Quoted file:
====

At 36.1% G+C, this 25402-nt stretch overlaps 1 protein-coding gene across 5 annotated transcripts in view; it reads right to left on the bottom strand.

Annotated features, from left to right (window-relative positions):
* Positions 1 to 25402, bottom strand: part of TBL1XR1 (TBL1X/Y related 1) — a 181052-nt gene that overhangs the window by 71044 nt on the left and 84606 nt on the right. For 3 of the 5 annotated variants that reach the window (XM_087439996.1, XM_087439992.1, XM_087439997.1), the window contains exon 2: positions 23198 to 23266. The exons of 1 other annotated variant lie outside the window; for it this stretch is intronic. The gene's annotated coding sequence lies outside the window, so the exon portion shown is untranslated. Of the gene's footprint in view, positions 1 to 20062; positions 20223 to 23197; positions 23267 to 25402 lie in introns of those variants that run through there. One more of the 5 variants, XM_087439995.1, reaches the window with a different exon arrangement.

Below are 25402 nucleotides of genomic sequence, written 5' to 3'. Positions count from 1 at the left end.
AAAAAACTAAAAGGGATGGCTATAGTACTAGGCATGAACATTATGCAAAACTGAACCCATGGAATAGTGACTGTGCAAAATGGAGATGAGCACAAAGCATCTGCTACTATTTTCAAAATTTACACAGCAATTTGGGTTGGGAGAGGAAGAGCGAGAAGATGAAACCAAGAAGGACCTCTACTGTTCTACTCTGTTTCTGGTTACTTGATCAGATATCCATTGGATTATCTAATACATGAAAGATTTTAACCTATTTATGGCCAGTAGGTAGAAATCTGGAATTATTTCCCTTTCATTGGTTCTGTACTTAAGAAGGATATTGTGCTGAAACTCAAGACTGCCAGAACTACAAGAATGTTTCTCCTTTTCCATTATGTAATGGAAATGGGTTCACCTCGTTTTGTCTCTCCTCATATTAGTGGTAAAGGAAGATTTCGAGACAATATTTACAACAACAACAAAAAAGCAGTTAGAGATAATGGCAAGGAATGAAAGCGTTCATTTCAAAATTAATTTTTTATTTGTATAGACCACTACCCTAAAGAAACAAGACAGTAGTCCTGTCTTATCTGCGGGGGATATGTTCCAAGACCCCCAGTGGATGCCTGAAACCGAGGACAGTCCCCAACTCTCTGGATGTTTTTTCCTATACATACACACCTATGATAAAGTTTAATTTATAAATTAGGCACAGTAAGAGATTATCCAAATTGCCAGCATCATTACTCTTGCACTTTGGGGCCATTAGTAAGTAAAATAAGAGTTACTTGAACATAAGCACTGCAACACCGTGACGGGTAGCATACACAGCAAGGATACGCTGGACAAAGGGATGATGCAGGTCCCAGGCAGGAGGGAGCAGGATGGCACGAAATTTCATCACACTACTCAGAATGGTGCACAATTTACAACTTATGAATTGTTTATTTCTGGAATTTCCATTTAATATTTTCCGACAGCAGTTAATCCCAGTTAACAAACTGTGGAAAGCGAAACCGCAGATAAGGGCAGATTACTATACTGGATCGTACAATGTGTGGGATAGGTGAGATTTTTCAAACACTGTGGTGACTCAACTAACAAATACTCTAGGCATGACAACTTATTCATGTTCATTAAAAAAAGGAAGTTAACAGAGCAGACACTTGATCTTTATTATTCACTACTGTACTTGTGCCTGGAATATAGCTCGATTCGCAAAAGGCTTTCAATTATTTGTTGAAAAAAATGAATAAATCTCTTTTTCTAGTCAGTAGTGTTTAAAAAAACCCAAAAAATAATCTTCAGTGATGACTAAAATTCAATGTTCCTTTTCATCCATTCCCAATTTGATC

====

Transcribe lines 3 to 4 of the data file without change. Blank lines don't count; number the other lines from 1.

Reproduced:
* Positions 1 to 25402, bottom strand: part of TBL1XR1 (TBL1X/Y related 1) — a 181052-nt gene that overhangs the window by 71044 nt on the left and 84606 nt on the right. For 3 of the 5 annotated variants that reach the window (XM_087439996.1, XM_087439992.1, XM_087439997.1), the window contains exon 2: positions 23198 to 23266. The exons of 1 other annotated variant lie outside the window; for it this stretch is intronic. The gene's annotated coding sequence lies outside the window, so the exon portion shown is untranslated. Of the gene's footprint in view, positions 1 to 20062; positions 20223 to 23197; positions 23267 to 25402 lie in introns of those variants that run through there. One more of the 5 variants, XM_087439995.1, reaches the window with a different exon arrangement.

Below are 25402 nucleotides of genomic sequence, written 5' to 3'. Positions count from 1 at the left end.